We can now lift our heads and look around, take stock of where we are and see where we’d like to be going. I think it’s fair to say that what Speculum does right it does very right: often described as the journal of record, Speculum has remained a beautiful, exact, and exacting publication. It should be the place for that article you return to repeatedly–for teaching and for research–the place where the last word on a question might be found. But it could also be the place of the dernier cri, where the latest questions are being broached and tested–perhaps in formats that change with the issues. The growing world of digital communication has made us more comfortable with the process of discovery, and Speculum, with its dual status as both print and online publication, is well positioned to take advantage of that. The editorial board has recently approved pursuing a special digital supplement–a one-time, online only, fifth issue–that would showcase digital resources available to medievalists. Pushing the boundaries is good for content, too: while Speculum is “open to contributions in all fields studying the Middle Ages, a period ranging from approximately 500 to 1500,” to my mind that entails, or could justifiably entail, approaching the period in the context of what precedes and follows it. I found myself explaining this at Kalamazoo in terms of vectors: where did the elements of this medieval world originate? Where did they land? What did they carry with them, those vectors of culture that, in entering and leaving, we identify as medieval? If we see the Middle Ages as a vital and vibrant period, we will admit that it did not surface, Athena-like, from the head of antiquity, but, rather, emerged–as it devolved–slowly, even organically. I would like to see us pursue that approach in space as well as in time, looking across the borders of language, religion, nation, gender to understand better where the Middle Ages fit into the bigger cultural picture. And within the borders there are plenty of questions still to ask: about the nature and function of history, of literature, of art, about the quality and source of our data, be they archival or archaeological. There is no better way to display the interdisciplinarity that we expect in a Speculum article than by questioning the lines drawn between disciplines. My wish, finally, is that Speculum continue to publish rigorous research on the Middle Ages, as it has always done, and that it will do so by seeing and setting those years in the broadest possible cultural landscape.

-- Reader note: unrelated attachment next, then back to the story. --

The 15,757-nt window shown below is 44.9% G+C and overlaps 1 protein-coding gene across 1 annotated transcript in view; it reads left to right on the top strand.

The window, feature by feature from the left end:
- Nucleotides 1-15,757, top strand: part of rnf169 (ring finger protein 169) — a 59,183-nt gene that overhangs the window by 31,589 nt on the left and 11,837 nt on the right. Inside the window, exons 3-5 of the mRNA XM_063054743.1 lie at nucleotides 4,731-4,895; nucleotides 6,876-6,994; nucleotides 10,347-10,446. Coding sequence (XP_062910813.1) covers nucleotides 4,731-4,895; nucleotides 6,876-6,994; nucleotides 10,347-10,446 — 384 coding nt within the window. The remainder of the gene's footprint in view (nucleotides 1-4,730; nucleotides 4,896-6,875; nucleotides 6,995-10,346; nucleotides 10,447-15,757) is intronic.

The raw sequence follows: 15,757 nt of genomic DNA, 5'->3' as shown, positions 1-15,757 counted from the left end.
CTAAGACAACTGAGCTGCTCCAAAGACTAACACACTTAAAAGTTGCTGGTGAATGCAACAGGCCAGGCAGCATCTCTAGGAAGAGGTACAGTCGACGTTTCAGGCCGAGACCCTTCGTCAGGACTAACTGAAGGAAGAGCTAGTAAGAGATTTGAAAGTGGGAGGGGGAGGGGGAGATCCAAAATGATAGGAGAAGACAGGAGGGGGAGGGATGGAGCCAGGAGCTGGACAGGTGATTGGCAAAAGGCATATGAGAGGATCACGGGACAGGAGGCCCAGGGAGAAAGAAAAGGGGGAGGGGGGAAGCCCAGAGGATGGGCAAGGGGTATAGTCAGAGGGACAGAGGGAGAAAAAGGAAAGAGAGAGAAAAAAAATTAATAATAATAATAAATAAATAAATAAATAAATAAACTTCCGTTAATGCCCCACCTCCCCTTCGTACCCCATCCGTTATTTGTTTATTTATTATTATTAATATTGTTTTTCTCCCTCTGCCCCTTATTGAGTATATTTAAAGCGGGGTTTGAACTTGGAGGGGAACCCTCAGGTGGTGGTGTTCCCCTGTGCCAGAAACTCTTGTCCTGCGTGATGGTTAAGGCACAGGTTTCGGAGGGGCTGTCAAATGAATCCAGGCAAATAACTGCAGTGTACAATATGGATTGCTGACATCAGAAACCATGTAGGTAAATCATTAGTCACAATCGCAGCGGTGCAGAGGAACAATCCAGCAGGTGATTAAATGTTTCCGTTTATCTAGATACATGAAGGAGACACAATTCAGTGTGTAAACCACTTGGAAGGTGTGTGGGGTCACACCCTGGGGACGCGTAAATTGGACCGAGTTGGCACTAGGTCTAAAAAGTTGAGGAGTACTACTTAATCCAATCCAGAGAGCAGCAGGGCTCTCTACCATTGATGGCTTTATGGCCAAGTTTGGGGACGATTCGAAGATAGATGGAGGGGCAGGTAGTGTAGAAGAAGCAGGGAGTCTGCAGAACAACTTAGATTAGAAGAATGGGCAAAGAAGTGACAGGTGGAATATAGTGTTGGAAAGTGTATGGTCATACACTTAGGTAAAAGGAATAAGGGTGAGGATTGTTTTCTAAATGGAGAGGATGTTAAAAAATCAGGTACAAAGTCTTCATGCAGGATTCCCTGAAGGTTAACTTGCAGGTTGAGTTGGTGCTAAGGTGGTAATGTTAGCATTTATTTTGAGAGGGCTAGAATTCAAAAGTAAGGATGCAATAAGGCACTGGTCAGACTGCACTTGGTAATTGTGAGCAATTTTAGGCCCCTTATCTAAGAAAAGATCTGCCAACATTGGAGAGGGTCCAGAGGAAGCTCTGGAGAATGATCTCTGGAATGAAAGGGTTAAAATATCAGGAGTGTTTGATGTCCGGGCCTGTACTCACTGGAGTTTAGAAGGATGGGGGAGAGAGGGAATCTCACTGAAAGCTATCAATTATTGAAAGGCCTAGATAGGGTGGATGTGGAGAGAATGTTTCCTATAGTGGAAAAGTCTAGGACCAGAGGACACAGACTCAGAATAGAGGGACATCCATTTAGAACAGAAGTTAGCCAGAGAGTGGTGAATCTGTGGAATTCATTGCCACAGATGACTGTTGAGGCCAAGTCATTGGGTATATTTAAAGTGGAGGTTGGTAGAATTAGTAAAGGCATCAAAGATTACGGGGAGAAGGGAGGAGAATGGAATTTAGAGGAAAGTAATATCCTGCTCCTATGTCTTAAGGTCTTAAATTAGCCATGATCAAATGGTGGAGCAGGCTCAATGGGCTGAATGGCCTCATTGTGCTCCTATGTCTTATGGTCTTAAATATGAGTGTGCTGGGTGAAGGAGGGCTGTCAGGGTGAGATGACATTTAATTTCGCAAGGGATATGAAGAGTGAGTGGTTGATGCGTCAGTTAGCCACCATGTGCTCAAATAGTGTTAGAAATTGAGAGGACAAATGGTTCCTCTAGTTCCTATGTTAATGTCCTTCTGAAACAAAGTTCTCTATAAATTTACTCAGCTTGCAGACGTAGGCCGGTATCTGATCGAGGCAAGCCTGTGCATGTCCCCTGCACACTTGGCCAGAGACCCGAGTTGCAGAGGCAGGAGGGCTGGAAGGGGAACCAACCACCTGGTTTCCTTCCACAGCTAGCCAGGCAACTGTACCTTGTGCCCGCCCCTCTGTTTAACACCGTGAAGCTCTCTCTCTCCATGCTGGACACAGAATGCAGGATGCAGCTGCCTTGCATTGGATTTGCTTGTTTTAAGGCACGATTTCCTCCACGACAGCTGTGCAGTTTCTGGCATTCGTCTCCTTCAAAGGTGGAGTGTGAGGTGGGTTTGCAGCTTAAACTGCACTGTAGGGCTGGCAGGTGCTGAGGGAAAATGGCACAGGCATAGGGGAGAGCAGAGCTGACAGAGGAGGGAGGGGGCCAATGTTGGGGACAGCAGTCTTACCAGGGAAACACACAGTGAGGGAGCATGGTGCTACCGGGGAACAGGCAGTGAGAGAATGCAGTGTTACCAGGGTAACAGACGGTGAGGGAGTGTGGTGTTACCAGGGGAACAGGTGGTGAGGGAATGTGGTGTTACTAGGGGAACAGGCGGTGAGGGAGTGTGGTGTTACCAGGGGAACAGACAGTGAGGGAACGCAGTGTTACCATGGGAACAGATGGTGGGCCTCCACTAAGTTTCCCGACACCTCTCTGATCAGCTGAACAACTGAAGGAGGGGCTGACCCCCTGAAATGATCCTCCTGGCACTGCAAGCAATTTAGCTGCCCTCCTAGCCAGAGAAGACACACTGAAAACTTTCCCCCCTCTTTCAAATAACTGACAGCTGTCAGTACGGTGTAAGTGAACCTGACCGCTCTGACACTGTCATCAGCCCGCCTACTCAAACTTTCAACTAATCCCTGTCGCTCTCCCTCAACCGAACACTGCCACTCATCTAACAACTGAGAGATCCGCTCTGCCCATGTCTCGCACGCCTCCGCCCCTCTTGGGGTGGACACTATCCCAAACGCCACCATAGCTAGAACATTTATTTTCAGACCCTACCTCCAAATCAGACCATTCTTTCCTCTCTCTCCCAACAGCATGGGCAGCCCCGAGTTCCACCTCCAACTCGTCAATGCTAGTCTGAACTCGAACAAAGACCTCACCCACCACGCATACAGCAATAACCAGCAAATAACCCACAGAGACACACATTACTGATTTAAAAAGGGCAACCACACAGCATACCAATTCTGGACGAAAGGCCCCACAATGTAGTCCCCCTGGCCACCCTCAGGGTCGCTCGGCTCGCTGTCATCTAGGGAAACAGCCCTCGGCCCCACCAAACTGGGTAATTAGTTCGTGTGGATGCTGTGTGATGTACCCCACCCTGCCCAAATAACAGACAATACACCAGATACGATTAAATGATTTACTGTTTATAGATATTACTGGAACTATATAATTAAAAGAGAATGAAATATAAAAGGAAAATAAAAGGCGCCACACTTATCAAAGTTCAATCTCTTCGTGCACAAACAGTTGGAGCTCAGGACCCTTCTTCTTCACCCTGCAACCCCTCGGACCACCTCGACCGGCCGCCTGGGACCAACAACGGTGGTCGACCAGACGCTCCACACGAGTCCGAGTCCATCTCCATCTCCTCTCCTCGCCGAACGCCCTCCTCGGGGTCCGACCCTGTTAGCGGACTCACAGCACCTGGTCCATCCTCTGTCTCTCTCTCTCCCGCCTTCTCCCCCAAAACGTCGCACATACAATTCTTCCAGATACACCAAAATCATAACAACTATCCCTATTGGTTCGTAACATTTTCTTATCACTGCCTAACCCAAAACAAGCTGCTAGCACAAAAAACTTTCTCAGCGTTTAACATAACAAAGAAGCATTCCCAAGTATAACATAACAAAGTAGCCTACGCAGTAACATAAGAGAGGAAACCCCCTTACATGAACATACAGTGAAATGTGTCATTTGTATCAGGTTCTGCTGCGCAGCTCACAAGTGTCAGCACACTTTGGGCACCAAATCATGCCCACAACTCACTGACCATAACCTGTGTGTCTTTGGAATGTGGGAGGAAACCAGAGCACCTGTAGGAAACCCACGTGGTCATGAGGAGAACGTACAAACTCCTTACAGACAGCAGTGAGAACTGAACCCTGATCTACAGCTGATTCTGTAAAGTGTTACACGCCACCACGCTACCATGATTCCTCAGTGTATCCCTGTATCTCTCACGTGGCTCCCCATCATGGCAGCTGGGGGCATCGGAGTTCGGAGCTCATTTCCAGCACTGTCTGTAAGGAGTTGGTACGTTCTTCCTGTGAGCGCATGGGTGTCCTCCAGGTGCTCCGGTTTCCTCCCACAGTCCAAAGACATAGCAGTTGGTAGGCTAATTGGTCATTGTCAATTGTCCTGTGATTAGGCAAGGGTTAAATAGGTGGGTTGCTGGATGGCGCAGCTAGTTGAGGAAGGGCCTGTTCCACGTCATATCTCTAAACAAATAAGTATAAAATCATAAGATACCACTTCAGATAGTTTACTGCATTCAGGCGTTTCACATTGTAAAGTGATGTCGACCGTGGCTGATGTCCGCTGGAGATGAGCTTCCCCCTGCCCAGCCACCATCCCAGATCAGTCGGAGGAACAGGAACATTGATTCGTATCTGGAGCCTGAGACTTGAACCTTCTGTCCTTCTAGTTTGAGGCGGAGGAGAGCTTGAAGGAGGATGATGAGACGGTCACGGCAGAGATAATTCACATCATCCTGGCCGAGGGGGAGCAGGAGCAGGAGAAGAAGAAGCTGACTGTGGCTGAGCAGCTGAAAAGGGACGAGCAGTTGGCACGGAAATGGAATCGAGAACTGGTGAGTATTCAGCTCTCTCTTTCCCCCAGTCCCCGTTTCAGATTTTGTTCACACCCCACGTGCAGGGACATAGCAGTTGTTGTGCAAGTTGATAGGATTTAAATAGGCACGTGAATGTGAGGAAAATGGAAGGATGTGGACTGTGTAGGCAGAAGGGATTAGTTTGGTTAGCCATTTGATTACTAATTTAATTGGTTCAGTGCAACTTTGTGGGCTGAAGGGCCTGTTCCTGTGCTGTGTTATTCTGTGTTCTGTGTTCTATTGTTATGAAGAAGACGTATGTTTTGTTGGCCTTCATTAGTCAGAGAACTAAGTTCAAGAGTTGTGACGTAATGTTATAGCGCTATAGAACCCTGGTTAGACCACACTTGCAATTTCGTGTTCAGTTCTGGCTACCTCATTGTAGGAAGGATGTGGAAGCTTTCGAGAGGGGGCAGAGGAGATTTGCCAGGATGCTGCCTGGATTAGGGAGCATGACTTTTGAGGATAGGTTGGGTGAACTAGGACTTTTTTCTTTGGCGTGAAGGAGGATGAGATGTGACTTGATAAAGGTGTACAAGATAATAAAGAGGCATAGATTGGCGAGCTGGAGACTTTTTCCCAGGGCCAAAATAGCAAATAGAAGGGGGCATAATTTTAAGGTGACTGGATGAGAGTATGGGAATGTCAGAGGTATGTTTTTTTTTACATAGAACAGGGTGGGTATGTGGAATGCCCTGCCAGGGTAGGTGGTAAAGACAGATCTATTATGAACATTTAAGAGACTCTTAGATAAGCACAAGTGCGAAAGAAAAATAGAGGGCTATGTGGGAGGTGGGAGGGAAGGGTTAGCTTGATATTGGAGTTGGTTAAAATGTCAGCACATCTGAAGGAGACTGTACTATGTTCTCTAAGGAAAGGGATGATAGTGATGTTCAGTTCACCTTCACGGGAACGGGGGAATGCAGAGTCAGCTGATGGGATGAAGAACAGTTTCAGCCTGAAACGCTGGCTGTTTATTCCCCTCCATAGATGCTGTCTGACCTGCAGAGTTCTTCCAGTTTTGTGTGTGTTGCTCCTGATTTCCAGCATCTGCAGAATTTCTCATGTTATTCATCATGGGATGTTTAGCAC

My vision for the print journal has itself evolved over the last few months. I was sure that one major change I wanted to make right away was to make the book reviews online only, following the model of the Bryn Mawr Classical Review. I was also pretty confident that the print journal would soon give way to digital. Now I’m not so sure. I have been told repeatedly that people especially like having the reviews in print because they like to sit down and read through them, learning about projects that are perhaps tangential to their own. Many readers-seemingly a large percentage of our membership-prefer the print version of Speculum. The choice of a four-color cover was aimed at celebrating that version: the glow of the colors, greater fidelity to the original object, and even the feel of the cover stock are all aspects of the print version that are absent or different from the online one.

For the foreseeable future, then, Speculum will showcase the results of research into the Middle Ages through a variety of media and means. We look forward especially to receiving submissions that illuminate the period by testing its boundaries, one way or another. And we commit to keeping the journal on a schedule that makes it a viable place for scholars of all ranks and disciplines to publish.

–Sarah Spence (